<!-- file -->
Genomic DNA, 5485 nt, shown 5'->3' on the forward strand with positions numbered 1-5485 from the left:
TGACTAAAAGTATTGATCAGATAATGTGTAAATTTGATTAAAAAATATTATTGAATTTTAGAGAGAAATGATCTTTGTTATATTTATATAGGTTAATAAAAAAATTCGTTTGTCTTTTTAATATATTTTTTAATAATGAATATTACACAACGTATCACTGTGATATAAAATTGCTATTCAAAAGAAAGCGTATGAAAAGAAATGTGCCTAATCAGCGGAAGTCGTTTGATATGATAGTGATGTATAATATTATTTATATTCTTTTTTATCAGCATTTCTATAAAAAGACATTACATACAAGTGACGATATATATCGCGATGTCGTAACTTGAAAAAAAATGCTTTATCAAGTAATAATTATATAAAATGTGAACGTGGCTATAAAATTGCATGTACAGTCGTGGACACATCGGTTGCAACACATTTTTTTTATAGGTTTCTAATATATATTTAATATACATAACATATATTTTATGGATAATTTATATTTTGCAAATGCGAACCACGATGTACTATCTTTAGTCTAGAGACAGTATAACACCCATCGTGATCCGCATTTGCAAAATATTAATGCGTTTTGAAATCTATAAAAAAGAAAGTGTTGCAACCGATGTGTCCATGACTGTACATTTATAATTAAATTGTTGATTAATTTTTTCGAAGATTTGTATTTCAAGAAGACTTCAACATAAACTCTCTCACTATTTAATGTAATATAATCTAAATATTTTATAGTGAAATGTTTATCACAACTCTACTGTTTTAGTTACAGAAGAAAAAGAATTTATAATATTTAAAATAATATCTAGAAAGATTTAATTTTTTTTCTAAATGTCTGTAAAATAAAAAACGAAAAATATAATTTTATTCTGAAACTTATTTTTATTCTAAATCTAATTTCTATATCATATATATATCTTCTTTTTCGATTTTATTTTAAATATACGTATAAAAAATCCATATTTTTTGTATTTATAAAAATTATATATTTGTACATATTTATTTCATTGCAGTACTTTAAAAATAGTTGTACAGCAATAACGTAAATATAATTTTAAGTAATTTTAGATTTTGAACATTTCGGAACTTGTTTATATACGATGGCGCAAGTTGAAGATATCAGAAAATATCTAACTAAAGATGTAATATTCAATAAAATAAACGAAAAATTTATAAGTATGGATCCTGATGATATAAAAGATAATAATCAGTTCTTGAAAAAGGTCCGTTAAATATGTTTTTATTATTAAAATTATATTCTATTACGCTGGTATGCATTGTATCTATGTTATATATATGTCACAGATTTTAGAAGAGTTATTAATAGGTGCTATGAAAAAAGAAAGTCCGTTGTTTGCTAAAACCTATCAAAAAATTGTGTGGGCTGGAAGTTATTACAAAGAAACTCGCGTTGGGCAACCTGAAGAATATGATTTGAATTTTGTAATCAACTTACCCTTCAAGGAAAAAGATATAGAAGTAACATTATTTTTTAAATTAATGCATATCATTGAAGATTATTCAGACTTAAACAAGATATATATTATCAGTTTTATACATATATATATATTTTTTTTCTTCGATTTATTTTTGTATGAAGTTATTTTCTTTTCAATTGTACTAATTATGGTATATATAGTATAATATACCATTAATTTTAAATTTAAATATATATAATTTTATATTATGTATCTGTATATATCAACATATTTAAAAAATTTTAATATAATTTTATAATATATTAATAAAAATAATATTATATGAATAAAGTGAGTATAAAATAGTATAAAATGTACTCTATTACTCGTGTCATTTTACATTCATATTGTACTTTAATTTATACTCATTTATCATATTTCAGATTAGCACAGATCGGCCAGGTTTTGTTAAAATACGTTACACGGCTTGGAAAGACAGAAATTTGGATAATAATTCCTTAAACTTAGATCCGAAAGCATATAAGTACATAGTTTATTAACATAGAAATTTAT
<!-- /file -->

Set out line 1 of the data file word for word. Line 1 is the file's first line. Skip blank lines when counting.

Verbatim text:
Genomic DNA, 5485 nt, shown 5'->3' on the forward strand with positions numbered 1-5485 from the left: